The Foreign Secretaries of India and Pakistan began their discussions on all issues of mutual interest with a specific focus on peace and security on Thursday afternoon, with a “great sense of confidence, optimism and determination” and remained engaged for over five hours after which both sides expressed satisfaction.
After the meeting, Foreign Secretary Nirupama Rao was quoted by some Pakistani television channels as stating that both countries had to work together to eliminate terrorism and that there could be no segmented approach. Her Pakistani counterpart, Salman Bashir, added that terrorism was related to peace and security in the region.
The Indian delegation described the talks as “constructive, substantive and forward-looking.” Ms. Rao said some steps to improve the relations had been discussed but these could not be disclosed to the media. Mr. Bashir flagged the Lahore Declaration and Memorandum of Understanding signed in 1999 and described it as a “shared vision for peace and security.”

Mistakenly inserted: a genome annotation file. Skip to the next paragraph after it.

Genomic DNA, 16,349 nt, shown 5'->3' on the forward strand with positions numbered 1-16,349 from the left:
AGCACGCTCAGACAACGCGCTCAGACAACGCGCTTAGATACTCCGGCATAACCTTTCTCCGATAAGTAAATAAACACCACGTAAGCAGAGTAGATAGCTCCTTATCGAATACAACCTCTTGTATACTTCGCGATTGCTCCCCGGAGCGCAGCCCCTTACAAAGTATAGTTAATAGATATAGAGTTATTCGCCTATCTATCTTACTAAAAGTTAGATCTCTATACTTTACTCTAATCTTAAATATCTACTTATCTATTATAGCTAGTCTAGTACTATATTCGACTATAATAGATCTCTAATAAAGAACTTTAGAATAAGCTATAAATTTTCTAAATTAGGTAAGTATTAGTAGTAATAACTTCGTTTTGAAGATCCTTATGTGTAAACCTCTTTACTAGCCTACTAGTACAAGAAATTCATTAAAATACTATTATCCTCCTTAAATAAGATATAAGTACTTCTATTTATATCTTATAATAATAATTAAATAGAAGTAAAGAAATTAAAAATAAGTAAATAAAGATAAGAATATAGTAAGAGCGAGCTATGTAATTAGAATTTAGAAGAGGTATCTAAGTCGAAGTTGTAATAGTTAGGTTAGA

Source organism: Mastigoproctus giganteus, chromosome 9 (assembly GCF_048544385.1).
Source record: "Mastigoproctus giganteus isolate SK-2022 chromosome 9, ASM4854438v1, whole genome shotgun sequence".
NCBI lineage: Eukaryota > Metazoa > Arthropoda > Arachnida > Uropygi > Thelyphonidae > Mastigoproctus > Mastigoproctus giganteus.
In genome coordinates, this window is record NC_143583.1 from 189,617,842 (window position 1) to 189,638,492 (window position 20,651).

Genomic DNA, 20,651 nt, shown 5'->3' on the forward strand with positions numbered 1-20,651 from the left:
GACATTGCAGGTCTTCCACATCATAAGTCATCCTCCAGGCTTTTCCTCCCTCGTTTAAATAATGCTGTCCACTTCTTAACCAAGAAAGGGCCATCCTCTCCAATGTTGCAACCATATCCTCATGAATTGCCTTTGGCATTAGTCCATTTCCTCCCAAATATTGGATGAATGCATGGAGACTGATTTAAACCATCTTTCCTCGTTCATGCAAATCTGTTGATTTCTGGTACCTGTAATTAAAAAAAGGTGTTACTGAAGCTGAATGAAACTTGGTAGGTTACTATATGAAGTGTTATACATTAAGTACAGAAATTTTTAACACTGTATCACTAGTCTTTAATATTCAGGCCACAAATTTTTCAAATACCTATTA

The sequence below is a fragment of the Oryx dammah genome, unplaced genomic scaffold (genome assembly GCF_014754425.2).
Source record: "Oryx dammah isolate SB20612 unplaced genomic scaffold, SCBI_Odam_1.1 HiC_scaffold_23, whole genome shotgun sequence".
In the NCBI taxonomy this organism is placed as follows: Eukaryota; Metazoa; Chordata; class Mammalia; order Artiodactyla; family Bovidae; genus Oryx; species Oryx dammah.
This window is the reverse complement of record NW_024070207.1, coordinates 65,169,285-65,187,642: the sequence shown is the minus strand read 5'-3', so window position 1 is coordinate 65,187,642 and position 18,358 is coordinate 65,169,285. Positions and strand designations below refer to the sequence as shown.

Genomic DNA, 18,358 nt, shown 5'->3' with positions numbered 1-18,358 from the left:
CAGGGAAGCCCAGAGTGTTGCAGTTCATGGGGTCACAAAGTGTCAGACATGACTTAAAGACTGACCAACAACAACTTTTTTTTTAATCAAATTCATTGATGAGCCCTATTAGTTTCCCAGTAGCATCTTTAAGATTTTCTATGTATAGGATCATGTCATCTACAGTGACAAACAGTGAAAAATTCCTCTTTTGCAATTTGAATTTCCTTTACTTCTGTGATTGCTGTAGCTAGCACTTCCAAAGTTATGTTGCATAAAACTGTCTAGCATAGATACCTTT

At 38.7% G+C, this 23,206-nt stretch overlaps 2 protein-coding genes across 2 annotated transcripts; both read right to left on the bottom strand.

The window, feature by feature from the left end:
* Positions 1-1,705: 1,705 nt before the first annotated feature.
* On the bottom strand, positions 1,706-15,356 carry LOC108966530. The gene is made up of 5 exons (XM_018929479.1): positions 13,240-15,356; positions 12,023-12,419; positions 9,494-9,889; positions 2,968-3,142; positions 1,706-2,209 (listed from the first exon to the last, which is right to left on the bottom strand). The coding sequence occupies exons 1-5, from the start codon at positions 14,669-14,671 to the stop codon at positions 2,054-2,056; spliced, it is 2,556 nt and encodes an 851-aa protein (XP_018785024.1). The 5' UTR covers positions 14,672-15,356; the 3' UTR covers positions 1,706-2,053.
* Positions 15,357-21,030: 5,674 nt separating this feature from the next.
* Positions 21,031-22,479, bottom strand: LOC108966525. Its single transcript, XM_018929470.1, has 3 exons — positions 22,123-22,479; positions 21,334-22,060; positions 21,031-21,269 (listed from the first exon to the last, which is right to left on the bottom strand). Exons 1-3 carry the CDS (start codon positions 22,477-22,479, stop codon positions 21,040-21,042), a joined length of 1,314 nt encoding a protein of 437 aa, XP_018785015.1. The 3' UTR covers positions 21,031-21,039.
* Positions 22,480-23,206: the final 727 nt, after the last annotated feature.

Though the first session of the three-part engagement over the two days was initially scheduled for two hours, the meeting went on till late into the evening. According to External Affairs Ministry spokesman Vishnu Prakash, all aspects related to peace and security have been discussed. “Terrorism is an issue that is confronting both countries and has affected peace and security in both countries. Both sides are committed to try and bridge the trust deficit and take the relationship forward.”
Earlier in the day, Pakistan's Minister of State for Foreign Affairs Hina Rabbani Khar said no one could expect miracles from these talks but “we are looking for forward movement.” While maintaining that Kashmir is the core issue, she said Pakistan had always been consistent on the need to resolve issues instead of letting them fester so long that they became larger than life and affected the development of the region.
Within the rubric of peace and security, confidence building measures (CBMs) — relating to both nuclear and conventional weapons — were looked at during Thursday's meeting.
At present, the two countries have CBMs in both areas, including informing the other in advance of missile tests. As to whether any new CBMs were discussed, neither side was willing to throw any light.